Sure enough, the same compliance officer and his supervisor returned to that facility about five months later with a warrant in hand. When I asked to see the warrant, he gave me a copy, and on there I read where the judge (or actually a magistrate in this case) issued the warrant to conduct an inspection at the site. But, the stated scope of the inspection was limited to the investigation of “conditions related to the complaint item in the paint shop and any other apparent OSHA violation in plain sight”. So, after clarifying the scope of the inspection, I escorted the compliance officer out to the paint shop, where he conducted the limited inspection for dirty respirators, just like I invited him to do a few months earlier. Wish he had just done that when he arrived the first time, and saved us all a lot of unnecessary grief (on a side note; no citations were issued). Once the inspection was complete, I felt good knowing that our constitutional right to protection against a warrant-less search did exist, and we were able to exercise that right to protect ourselves from one OSHA compliance officer’s attempt to expand the inspection without reasonable cause.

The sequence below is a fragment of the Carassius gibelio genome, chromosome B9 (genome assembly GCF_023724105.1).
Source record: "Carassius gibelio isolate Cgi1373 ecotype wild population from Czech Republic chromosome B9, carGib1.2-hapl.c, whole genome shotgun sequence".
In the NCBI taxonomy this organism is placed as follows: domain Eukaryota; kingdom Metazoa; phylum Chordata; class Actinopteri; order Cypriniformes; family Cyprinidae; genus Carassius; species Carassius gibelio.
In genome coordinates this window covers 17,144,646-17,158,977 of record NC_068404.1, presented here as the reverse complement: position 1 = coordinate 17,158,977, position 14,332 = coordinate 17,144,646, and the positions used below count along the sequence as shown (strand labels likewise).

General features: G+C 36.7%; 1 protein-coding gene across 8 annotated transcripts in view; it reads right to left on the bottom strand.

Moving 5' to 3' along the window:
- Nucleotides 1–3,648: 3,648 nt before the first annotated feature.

Keep in mind that I am NOT an attorney, so this blog post should not to be construed as me giving legal advice to anyone. I am simply sharing my experience about what happened in this case. Furthermore, you should only take similar action in cases like this after consulting with your own attorney. And you should also be aware that if you make it a habit to tell OSHA to get a warrant, they could obtain an anticipatory warrant before they come to your site to inspect. Also, there are situations where OSHA would not be required to get a warrant to conduct an inspection of your operations; this could include when a general contractor working at a construction site or a host employer at a military base grant OSHA access to inspect at their site where your employees happen to be working.
Have you or anyone you know of ever told an OSHA compliance officer they had to get a warrant to inspect? If so, why did you/they choose to do that? And how did that work out? If you would like to share your experience or if you have any comments you’d like to share about this topic, scroll down to the “Comments” section of this post. We also offer you an opportunity to learn more about OSHA and their policies via our advanced online “Introduction to OSHA” course. And last but not least, I encourage you to Share this Blog post with others in your Network who could benefit from reading this information. Thanks – Curtis